As followers of Jesus, we are all commissioned to go out spreading Jesus’ good news boldly, denouncing the evil around us and within us, and proclaiming the repentance of systemic sins until our country does in fact provide liberty and justice for ALL of our brothers, sisters, and children: Whether rich or poor. Whether Christian, Muslim, Jewish, or atheist. Whether white, black, or brown.
And we are all commissioned to do this even though in doing so, we will face opposition.
While following Jesus in this liberative and prophetic work is not easy, the good news is that even when we face opposition, Jesus will not leave us alone.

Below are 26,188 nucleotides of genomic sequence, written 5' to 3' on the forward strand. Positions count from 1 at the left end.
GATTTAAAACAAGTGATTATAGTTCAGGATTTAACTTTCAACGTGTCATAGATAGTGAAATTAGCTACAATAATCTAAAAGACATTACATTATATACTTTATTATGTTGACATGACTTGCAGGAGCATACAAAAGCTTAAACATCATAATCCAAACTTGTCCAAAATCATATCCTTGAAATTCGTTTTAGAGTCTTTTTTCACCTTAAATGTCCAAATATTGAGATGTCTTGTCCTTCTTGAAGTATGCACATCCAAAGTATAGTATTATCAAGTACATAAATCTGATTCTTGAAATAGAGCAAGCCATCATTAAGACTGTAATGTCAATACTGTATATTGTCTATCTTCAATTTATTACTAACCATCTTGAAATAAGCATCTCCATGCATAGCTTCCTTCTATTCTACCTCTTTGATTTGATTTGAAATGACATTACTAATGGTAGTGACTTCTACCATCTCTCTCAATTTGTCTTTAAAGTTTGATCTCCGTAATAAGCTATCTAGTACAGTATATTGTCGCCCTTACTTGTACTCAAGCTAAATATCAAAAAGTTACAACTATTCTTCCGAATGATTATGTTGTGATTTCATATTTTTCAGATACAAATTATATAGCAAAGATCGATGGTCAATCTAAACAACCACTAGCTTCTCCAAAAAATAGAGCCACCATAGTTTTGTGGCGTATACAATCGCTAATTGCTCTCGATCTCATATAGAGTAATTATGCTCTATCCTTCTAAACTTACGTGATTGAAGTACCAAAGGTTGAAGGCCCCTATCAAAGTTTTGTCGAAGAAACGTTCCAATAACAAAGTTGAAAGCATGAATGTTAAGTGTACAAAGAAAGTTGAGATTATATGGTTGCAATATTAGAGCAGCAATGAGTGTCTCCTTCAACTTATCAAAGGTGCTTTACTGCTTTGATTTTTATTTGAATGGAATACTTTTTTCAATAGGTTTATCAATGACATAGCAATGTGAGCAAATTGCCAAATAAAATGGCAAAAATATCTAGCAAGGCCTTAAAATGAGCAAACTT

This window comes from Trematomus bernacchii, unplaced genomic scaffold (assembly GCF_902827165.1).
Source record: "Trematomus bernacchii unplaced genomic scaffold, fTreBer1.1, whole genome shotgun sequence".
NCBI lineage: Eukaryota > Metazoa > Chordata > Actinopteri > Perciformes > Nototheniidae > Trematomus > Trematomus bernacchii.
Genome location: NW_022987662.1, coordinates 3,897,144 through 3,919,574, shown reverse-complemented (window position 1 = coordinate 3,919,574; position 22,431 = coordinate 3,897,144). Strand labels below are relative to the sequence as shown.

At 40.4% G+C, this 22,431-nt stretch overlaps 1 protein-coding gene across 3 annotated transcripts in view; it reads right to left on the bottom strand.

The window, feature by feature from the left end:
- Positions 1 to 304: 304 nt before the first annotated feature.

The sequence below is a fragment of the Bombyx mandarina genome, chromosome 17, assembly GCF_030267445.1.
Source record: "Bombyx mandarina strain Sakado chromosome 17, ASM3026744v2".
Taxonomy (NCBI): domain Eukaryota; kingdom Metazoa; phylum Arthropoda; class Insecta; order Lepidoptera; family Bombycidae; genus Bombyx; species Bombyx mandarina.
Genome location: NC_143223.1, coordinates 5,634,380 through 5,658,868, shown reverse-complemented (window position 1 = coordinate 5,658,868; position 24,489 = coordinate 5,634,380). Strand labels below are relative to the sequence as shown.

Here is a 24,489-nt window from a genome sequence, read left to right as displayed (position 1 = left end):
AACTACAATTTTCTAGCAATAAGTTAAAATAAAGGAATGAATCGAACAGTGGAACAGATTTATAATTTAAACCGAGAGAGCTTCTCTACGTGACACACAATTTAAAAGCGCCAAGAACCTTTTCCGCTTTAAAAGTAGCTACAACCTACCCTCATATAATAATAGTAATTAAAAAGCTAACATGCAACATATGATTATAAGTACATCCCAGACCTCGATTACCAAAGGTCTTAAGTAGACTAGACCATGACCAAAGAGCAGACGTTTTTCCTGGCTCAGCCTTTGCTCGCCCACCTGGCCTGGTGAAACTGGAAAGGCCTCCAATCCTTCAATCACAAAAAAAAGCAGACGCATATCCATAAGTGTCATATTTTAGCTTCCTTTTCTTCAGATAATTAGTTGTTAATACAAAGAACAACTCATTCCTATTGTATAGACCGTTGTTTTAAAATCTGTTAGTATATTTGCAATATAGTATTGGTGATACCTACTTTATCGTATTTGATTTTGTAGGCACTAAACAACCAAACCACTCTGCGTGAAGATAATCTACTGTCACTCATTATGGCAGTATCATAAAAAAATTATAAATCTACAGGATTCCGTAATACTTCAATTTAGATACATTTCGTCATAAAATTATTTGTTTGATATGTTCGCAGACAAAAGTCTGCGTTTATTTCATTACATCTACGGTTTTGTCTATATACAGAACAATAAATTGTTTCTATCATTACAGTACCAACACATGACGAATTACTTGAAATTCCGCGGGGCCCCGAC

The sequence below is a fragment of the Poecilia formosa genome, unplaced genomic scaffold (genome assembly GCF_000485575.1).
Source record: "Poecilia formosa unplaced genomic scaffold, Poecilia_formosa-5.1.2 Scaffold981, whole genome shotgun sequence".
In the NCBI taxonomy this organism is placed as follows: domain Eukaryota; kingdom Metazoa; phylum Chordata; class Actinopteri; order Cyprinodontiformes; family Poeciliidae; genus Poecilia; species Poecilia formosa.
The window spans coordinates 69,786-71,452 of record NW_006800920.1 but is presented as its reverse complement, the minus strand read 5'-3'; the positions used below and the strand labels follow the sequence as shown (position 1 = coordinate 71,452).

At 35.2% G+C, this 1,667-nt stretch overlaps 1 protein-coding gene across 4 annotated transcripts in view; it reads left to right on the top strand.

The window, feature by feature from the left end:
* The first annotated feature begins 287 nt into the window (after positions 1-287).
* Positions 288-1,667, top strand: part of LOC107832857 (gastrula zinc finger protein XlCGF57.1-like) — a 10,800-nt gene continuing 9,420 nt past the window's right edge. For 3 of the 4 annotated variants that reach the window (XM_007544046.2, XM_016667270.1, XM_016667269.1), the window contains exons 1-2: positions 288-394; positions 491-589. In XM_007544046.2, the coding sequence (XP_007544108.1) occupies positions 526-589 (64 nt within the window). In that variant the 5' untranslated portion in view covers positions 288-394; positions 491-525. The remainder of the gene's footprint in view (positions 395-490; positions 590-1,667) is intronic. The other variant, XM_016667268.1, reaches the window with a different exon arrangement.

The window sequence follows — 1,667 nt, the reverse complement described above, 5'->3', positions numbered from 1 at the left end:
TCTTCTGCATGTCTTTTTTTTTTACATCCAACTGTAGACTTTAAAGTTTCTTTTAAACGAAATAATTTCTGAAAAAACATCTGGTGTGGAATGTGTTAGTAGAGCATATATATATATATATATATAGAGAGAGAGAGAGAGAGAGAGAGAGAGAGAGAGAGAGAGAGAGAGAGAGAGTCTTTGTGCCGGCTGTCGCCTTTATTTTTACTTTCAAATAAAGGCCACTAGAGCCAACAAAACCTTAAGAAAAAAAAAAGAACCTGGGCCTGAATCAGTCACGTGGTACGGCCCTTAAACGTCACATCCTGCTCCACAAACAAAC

This season of Pentecost reminds us that we have been gifted with the Holy Spirit, who is with us always, comforting us and guiding us along the way. And that no matter what, when others – even those who are closest to us – take offense at Jesus’ good news and shame and hurl even the harshest of insults at us, we are not left without a family. We have a family right here in the body of Christ. One who will hold us, who will listen to us, who will encourage us, and who will walk alongside us as we discern how Jesus is calling us to go out boldly into the world.
So, may we have the courage to be the body of Christ. May we follow Jesus together, proclaiming his good news for ALL of our brothers, sisters, children and youth.